3.3 Foucault

A number of theorists are pushed together under the post-structuralist heading in literary theory, and among these we have found Jacques Derrida useful in deconstructing essentialist notions in psychological texts. In derridean deconstruction what appears to be fixed and privileged at one moment can be shown at the next, through a deconstructive reversal, to be dependent on other notions that it tries to dominate or exclude. Deconstruction sometimes works rather like a dialectical reading of texts, exploring contradictions and focussing upon subordinate terms. This sometimes makes it seem rather too much like traditional philosophical games, but it can be usefully connected, like dialectics, to an understanding of the way concepts operate in practice (Spivak, 1990). This then leads us to the most important figure for some of us in post-structuralism, to Foucault.

Not only does Foucault provide a theory of the social and its transformations over long historical periods, but he also provides a critical account of the effects of theory too as a form of discourse. There are, of course, tensions between these two aspects of his work, but both are helpful for a reflection on the practice of psychology as a form of knowledge that promises theoretical and empirical access to the mind. As a theoretical framework, the corpus of Foucault's writing could not have developed without the Marxist intellectual culture in post-war France through to the end of the 1960s. The descriptions he provides of the intensification of practices of surveillance and regulation at the end of the Eighteenth Century are embedded in an account of the concentration of production, and so of human bodies in industrial centres that needed to be observed, counted and controlled. Social and psychological theory has gathered power since that time, and participates in the process of calibration and pacification of working individuals, and their pathologies (Parker et al., 1995). It also thoroughly pathologises those who do not work.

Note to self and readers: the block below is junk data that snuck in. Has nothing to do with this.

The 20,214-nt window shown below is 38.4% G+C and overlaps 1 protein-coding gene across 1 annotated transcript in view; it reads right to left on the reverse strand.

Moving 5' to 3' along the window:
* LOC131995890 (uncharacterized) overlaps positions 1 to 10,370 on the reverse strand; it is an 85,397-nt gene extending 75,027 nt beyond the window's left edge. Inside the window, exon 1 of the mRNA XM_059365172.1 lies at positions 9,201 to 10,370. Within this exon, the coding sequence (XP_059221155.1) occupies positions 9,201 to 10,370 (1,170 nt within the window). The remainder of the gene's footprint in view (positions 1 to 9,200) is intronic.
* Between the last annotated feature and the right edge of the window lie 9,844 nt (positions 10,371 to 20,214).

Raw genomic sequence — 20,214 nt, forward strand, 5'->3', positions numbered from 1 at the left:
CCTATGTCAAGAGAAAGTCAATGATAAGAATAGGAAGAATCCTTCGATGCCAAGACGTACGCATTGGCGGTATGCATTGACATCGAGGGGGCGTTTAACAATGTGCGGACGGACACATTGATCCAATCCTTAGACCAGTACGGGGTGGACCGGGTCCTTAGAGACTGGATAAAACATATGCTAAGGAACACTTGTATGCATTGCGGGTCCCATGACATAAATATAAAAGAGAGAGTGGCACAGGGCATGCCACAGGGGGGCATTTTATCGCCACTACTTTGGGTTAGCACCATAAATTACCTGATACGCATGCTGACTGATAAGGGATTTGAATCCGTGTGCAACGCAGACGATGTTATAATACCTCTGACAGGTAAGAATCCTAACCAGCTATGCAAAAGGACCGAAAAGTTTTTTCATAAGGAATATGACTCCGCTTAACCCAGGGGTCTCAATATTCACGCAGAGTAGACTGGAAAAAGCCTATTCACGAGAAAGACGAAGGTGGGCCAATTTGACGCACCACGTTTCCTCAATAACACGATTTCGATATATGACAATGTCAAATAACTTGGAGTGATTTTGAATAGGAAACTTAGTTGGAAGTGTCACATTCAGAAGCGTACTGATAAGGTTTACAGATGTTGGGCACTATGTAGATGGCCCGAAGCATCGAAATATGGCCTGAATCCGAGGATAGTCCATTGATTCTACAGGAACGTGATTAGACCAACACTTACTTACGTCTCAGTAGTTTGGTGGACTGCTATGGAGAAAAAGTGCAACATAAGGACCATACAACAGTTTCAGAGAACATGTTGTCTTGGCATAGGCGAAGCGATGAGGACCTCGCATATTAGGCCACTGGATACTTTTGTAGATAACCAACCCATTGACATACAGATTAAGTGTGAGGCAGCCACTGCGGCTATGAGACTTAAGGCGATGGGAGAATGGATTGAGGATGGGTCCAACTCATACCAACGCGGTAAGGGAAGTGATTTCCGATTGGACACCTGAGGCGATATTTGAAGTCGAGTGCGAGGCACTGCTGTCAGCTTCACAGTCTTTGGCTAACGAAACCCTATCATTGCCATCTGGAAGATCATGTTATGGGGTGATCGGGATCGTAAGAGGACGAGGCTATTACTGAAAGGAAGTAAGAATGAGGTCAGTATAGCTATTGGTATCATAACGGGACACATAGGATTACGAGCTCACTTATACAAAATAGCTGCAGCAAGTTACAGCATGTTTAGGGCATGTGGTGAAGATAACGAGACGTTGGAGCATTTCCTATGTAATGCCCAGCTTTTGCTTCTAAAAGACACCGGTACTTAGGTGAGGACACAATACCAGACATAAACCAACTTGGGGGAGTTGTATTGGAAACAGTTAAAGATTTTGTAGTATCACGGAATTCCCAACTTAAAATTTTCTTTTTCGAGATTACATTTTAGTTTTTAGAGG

This psychological work has practical effects on the way 'docile bodies' are encouraged to fashion themselves as kinds of subject within this new disciplinary regime in Western culture. The accounts that Foucault provides in his histories of madness (Foucault, 1961) and prisons (Foucault, 1976) sometimes seem to call for spontaneous acts of resistance that presuppose an inner subject, or at least a body with some still remaining untamed 'pleasures'. However, together with the descriptions of discipline in what we would prefer still to think of as capitalist and heteropatriarchal modern society, Foucault's main contribution is in an account of the way subjects are incited to respond. He also invites us to reflect on what we become when we respond as we are bidden. Not only is the subject an ensemble of social relations, and not only does politics penetrate to the core of the subject's most personal habits, but this subject believes, as a condition of being human now, that it must confess its hidden secrets to improve itself (Foucault, 1979). Now, in response to the discipline of psychology perpetually turning the spotlight of the State on the individual subject, we have a theory which turns the spotlight back upon psychology.